Catherine (Anastasia Phillips) has spent a lifetime caring for her alcoholic mother Tammy, who has diagnosed herself manic-depressive thanks to the help of daytime television talk shows. Tammy (Felicity Huffman) isn’t a good person, but she is a good time, whooping and gyrating away in the bar where her daughter works, at least until the end of the month when the welfare runs out. Then there’s the monthly ritual of Tammy dangling off a bridge, threatening to jump, and Catherine rushing to her aid, assuring her that she’s loved and cherished and not a bad mother. Even though she kind of is, always demanding time, attention, greasy breakfasts, and cash, without offering anything back, like motherly love or pride or approval or even thanks.
Catherine is stuck in the same town where she grew up, tethered to a mother who is tethered to the bottle. She’s still fucking the same (married) guy from high school and working a dead-end job. Her only friend is fellow bartender Doug (Clark Johnson), who whisks her away to the city occasionally to live like other problem-free people for an evening. The cycle is starting to feel inevitable and unending, Catherine’s resentment growing, and she’s starting to feel like her mother’s suicide might not be the worst thing, except for the fact that it’s always been an empty threat just to elicit Catherine’s sympathy. So when Tammy is diagnosed with terminal cancer, it has a complicated impact on both of them, not to mention their dynamic now that Catherine’s become her full-time care-taker.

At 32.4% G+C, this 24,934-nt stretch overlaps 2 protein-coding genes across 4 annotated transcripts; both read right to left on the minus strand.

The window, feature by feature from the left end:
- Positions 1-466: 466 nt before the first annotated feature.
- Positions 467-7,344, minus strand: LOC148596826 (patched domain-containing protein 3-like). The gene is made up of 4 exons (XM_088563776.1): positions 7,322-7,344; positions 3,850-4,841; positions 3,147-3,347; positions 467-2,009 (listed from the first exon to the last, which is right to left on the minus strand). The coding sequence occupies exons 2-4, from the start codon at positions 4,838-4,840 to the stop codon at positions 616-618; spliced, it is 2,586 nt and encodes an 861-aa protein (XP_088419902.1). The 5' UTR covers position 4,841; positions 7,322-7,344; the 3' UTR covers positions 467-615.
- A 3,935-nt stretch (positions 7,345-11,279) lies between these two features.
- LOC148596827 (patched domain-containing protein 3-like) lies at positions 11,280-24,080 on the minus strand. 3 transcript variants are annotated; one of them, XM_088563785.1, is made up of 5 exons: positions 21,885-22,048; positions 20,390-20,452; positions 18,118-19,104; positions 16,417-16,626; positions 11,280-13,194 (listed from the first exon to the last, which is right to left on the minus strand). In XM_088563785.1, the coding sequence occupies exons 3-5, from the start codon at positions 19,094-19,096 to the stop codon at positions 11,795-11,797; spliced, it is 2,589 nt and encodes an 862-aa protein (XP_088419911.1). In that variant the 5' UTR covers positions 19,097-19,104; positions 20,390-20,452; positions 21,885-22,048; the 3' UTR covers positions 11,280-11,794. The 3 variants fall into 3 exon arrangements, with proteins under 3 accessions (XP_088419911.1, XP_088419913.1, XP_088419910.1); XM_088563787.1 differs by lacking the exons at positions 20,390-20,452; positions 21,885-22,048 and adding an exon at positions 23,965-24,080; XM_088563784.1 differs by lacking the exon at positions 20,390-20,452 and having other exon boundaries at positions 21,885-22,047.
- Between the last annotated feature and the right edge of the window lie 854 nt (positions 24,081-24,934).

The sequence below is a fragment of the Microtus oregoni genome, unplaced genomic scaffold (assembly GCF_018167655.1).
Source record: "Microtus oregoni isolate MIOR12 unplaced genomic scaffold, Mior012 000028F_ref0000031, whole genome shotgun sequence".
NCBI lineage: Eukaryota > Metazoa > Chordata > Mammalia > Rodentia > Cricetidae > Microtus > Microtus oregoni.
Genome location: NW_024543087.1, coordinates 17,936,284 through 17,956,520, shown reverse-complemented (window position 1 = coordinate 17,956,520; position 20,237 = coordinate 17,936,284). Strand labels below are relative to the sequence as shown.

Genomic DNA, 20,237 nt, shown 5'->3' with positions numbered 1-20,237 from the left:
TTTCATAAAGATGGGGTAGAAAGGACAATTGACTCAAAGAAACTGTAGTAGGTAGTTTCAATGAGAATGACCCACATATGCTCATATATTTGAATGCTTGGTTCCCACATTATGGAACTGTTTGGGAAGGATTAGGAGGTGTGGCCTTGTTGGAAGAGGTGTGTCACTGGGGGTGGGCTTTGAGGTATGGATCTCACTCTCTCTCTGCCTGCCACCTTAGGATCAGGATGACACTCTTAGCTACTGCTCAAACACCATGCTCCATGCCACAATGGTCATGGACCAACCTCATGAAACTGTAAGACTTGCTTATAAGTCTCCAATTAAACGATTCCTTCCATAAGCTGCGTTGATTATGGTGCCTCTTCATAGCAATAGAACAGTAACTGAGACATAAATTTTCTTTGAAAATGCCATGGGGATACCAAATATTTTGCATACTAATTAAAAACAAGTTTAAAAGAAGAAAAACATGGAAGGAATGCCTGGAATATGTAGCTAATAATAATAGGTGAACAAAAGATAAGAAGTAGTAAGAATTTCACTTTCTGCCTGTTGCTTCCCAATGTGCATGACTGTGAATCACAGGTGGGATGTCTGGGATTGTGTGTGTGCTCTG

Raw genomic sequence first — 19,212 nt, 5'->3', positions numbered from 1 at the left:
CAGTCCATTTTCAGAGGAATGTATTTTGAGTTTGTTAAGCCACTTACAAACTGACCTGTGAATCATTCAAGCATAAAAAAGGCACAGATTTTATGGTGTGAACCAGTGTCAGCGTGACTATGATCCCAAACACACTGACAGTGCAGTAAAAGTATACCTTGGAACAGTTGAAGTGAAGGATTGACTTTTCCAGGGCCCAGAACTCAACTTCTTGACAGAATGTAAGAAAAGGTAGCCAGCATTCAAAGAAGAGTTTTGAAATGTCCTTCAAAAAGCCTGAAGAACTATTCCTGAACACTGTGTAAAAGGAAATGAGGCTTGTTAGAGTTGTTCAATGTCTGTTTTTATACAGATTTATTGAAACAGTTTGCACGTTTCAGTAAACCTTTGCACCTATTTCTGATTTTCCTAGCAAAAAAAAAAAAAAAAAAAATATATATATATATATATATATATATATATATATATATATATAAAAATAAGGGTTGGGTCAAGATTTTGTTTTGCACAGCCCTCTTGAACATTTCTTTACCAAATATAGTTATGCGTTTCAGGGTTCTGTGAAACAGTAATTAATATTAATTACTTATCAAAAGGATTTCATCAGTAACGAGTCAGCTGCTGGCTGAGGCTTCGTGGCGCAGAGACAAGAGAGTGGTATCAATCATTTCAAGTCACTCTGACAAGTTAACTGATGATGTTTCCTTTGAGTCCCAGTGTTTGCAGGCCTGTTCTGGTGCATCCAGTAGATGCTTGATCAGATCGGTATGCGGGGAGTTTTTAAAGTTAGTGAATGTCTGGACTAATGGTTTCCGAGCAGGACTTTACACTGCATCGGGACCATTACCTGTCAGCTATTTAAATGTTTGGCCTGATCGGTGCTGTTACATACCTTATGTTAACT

Tammy’s Always Dying gets off to a slow start but a strong lead performance by Phillips eventually sucks us into her world, which feels impoverished and inescapable. The mother-daughter bond is malignant, which makes for a painful reminder that we can’t always save the ones we love, or help loving those who can’t be saved. With confident direction from Amy Jo Johnson, Tammy’s Always Dying admits there are some things worse than death.